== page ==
Sacramento Mayor Darrell Steinberg has announced plans to create a “master plan” to address the city’s homelessness crisis.
The proposal would aim to pre-approve sites for temporary housing solutions ahead of time rather than leaving it to individual projects to get sites permitted. Steinberg said in the past, this piecemeal approach has slowed the process.
“It takes many months to figure out how to match the funding with the right provider, to find the right site for a tiny home village,” he said. “The process is often laborious. And it’s in part because if we’re also honest about it, this is a relatively new role for a city. We’re not a health and human services agency.”
Steinberg referenced projects like the proposed 100-bed shelter at a vacant lot near X Street and Alhambra Boulevard underneath a stretch of the Interstate 80 freeway. The project hit federal road blocks in arguments over who owned the vacant lot near X Street and Alhambra Boulevard, but it is now expected to move forward. The mayor hoped that in creating pre-approved plots of land for temporary shelters, they could sidestep this problem in the future.
“I would rather rip the Band-Aid off all at once with all of those sites and have those difficult conversations and even arguments, so that once that vote is taken, it represents the will of the City Council and the will of the city and then we move forward,” Steinberg said.
Bob Erlenbusch of the Sacramento Regional Coalition to End Homelessness said he was glad the city was taking the lead in trying to streamline solutions to Sacramento’s housing crisis, but he also said he hoped the city would focus on solutions for now.
“I would hope that we’re on a fast track and that we have a plan by June, but until then — and especially now, as we’re in winter and it will start raining soon — that we open up some warming centers in the city to keep people alive,” Erlenbusch said.
Last month, incoming Councilmember Katie Valenzuela announced a District 4-specific task force made up of local business owners, neighborhood associations and community members to discuss homelessness solutions in the central city. Valenzuela said the task force will be holding its first meeting this month, and she hopes it can help guide some of the future citywide discussions on housing solutions.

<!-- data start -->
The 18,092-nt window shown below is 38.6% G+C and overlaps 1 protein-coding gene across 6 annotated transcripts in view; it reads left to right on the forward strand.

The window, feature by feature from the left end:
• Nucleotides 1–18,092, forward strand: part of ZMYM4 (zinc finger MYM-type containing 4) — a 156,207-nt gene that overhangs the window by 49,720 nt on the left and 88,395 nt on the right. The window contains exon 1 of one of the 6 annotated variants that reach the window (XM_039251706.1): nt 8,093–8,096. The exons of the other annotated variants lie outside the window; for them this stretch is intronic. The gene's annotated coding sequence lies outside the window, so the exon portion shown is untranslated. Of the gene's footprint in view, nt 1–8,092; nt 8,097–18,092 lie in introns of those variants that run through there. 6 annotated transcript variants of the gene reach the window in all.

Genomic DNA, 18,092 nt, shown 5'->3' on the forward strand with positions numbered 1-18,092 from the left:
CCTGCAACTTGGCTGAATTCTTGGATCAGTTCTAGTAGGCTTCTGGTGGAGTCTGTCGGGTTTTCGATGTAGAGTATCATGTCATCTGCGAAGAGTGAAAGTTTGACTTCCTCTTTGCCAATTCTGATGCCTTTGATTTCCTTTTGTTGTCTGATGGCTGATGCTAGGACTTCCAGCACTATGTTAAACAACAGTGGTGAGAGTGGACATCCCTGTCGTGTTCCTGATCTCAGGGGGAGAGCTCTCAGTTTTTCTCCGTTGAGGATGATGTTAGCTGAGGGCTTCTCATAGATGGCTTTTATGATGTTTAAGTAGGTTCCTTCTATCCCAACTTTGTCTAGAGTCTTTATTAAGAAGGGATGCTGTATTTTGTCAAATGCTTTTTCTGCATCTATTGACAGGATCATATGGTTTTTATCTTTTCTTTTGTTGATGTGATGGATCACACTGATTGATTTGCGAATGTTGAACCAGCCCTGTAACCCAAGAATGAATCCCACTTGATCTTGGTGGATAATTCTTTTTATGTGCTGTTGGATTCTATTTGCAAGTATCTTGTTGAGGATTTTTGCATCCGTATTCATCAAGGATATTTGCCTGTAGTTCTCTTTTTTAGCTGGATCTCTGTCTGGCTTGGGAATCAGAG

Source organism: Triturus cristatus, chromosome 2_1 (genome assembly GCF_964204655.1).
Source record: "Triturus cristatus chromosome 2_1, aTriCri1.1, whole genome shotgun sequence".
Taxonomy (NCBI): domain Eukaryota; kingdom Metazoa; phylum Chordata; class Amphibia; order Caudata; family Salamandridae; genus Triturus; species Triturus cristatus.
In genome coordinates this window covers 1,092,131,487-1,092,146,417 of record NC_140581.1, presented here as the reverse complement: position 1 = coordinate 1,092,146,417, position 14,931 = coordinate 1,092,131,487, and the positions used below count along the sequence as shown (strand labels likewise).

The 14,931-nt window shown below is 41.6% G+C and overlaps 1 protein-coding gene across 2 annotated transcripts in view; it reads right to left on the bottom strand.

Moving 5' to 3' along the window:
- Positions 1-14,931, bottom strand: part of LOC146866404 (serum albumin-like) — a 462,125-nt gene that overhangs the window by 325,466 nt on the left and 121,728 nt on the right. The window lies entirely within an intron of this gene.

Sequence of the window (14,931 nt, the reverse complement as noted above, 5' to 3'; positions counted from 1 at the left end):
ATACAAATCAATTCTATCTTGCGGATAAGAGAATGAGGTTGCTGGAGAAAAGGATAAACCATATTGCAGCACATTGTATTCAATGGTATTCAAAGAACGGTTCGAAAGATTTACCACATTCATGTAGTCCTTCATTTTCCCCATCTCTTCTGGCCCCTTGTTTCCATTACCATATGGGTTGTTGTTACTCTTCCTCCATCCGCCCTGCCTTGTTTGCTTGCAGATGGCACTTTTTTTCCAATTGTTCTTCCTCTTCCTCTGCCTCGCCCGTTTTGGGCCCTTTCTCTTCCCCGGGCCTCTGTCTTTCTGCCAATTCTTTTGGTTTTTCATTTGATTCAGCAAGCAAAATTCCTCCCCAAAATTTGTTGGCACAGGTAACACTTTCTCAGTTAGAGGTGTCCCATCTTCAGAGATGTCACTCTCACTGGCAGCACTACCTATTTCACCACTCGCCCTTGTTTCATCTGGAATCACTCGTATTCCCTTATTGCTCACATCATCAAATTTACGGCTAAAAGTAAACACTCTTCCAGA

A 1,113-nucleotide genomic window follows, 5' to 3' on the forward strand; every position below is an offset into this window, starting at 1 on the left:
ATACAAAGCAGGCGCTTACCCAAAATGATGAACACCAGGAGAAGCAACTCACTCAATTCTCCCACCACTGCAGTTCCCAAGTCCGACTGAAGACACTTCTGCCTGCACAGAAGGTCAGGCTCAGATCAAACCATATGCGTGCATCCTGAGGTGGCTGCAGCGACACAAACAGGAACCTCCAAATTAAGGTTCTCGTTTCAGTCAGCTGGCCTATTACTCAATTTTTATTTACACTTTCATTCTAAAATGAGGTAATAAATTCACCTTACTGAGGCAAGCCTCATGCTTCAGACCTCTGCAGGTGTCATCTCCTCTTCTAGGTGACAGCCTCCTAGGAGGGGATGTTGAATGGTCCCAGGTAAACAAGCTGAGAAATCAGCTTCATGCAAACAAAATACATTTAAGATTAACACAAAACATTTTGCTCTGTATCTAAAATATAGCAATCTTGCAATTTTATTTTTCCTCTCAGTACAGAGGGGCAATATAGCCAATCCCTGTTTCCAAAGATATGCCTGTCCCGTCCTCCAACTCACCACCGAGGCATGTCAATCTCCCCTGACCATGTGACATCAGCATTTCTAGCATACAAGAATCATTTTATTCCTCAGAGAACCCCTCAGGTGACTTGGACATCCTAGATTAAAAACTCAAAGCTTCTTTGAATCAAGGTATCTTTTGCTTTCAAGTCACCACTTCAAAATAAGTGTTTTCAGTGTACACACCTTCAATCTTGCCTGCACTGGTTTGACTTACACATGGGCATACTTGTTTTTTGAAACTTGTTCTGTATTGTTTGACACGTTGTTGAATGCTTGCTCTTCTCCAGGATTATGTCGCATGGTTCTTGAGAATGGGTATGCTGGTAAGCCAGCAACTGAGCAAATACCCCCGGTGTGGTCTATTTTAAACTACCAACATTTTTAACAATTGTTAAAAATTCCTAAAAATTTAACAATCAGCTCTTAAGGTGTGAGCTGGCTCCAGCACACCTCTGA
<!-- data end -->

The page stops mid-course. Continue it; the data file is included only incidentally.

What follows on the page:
“I think we’ve already learned a lot about what works and what doesn’t work, and I think we can really put in a model that makes a lot of sense for both the residents nearby and the unhoused folks we’re hoping to serve,” Valenzuela said.
She added the District 4 task force is already looking at state parking lots as potential areas for temporary housing. The group hopes they will be able to take part in the larger citywide discussions that will start in the new year.
“Part of the strategy is not just saying we want this but where do we want this? We can say we want short term camping and parking, but if we don’t have enough sites available to accommodate the folks in District 4 and the city, it won’t really solve the emergency issue we’re trying to deal with,” she said.
Steinberg hopes to begin discussions with community members and city councilmembers about potential sites in the new year. The mayor has also put about $4.5 million of federal coronavirus aid to go into rehousing and temporary housing solutions.
The county’s last Point-in-Time count, a federally mandated tally of the city’s unhoused population, was taken in 2019 and showed about 3,900 unsheltered people in Sacramento. An official count since the pandemic began hasn’t been conducted, but advocates estimate the population has increased since this past March.
Correction: This article previously incorrectly stated City Council when would be taking a vote on this proposal. The council will be looking at this proposal in January.
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